Cuckoo Studio

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It took a lot of time to translate, and some wording may have become less precise during this process. You can point them out, and I will make corrections and revisions.
 

MaxwellsEq

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Thank you. An interesting topic for discussion. I find "monitor" and "pro" when added to the name of a headphone to be more confusing than helpful, since I don't feel there's a real clarity about what makes a headphone "professional".

Two "pro" aspects worth including are durability and repairability. In the studio and touring world, headphones are workhorses that need to survive a lot of (unintended) abuse. Sometimes appearance and SQ are traded for consistency and longevity.
 

markanini

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I always assumed the distinction of professional or monitor headphones was utilitiatian. To be more rugged, less stylized, speced for high-Z outputs on mixing boards. I think hobbyists took it to mean a different acoustic profile and the manufacturers ended up running with the retcon.
 

mmmdc

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I always assumed the distinction of professional or monitor headphones was utilitiatian. To be more rugged, less stylized, speced for high-Z outputs on mixing boards. I think hobbyists took it to mean a different acoustic profile and the manufacturers ended up running with the retcon.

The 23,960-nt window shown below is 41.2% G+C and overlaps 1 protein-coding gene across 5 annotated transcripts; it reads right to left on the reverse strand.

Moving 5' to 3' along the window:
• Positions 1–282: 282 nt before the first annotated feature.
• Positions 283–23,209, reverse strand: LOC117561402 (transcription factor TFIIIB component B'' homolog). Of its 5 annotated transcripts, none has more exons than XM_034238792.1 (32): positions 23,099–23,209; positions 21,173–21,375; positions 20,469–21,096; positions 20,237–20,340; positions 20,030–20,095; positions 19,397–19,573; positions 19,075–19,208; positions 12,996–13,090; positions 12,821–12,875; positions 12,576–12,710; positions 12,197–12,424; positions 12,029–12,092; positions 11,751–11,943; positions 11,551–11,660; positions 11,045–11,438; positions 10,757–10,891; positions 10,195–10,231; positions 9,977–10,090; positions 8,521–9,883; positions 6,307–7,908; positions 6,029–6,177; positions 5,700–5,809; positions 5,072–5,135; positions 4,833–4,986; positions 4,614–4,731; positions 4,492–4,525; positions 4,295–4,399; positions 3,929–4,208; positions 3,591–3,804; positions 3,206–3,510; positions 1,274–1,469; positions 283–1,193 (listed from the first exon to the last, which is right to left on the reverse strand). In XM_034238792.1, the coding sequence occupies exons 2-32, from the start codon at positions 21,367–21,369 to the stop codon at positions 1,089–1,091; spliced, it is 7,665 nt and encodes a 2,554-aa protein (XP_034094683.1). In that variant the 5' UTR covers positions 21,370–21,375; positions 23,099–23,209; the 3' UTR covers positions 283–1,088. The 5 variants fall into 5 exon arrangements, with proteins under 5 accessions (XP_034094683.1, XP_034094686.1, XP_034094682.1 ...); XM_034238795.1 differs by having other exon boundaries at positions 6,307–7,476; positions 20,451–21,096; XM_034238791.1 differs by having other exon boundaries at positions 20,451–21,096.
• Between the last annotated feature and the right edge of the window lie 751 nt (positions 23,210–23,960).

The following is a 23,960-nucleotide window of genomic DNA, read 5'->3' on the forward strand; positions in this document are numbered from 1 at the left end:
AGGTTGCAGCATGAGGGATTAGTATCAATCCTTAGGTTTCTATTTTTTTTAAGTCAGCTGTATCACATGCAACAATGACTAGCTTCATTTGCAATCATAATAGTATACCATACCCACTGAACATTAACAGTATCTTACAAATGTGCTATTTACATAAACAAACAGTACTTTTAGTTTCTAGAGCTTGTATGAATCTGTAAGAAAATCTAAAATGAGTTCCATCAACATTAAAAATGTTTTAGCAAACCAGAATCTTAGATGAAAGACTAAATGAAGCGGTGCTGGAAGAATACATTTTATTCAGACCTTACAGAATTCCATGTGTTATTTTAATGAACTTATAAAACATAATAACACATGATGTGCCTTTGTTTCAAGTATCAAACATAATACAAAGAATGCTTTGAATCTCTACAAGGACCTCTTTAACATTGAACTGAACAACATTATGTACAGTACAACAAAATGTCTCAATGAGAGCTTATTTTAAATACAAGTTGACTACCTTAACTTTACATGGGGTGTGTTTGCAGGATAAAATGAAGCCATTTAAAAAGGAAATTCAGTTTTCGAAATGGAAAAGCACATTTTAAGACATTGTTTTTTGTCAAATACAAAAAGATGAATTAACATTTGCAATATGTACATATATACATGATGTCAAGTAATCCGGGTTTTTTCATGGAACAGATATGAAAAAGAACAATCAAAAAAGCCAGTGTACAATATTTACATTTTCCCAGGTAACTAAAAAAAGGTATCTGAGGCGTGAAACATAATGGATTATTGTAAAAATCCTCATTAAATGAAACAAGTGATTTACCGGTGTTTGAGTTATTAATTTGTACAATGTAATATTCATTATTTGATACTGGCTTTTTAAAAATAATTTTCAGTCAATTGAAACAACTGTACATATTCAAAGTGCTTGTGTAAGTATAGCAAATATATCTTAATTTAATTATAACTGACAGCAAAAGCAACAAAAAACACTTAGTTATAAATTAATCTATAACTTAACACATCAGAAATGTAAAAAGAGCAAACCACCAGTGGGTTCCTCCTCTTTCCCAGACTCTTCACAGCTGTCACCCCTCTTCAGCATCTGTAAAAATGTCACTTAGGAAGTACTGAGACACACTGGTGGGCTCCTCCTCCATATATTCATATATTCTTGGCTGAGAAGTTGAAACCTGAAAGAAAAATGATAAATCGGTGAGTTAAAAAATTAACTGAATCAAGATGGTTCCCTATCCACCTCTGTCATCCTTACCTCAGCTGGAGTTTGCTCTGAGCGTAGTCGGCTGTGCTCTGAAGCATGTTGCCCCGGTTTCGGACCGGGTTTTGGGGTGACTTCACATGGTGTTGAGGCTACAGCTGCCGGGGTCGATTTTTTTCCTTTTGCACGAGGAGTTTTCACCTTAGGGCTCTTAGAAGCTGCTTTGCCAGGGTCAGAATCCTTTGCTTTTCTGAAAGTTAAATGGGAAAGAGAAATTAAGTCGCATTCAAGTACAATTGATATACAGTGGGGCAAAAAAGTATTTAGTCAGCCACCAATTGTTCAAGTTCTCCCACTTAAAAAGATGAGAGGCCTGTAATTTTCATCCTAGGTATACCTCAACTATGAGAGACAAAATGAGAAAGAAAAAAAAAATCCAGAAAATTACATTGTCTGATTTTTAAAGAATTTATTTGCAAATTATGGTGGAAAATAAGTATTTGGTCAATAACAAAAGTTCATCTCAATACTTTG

All this terminology that's supposed to convey some sort of professional application tells us very little about the frequency response though. The ATH M50X are marketed as neutral monitor headphones but are pretty bass boosted, and if you compare several headphones marketed the same you'll notice that their sound has basically nothing in common.
 

markanini

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All this terminology that's supposed to convey some sort of professional application tells us very little about the frequency response though. The ATH M50X are marketed as neutral monitor headphones but are pretty bass boosted, and if you compare several headphones marketed the same you'll notice that their sound has basically nothing in common.
That ties in with what I'm saying. The FR was secondary priority to build and suitability for desk outputs. Furthermore monitoring scenarios include tracking, where FR is not critical. Hence it's a retcon.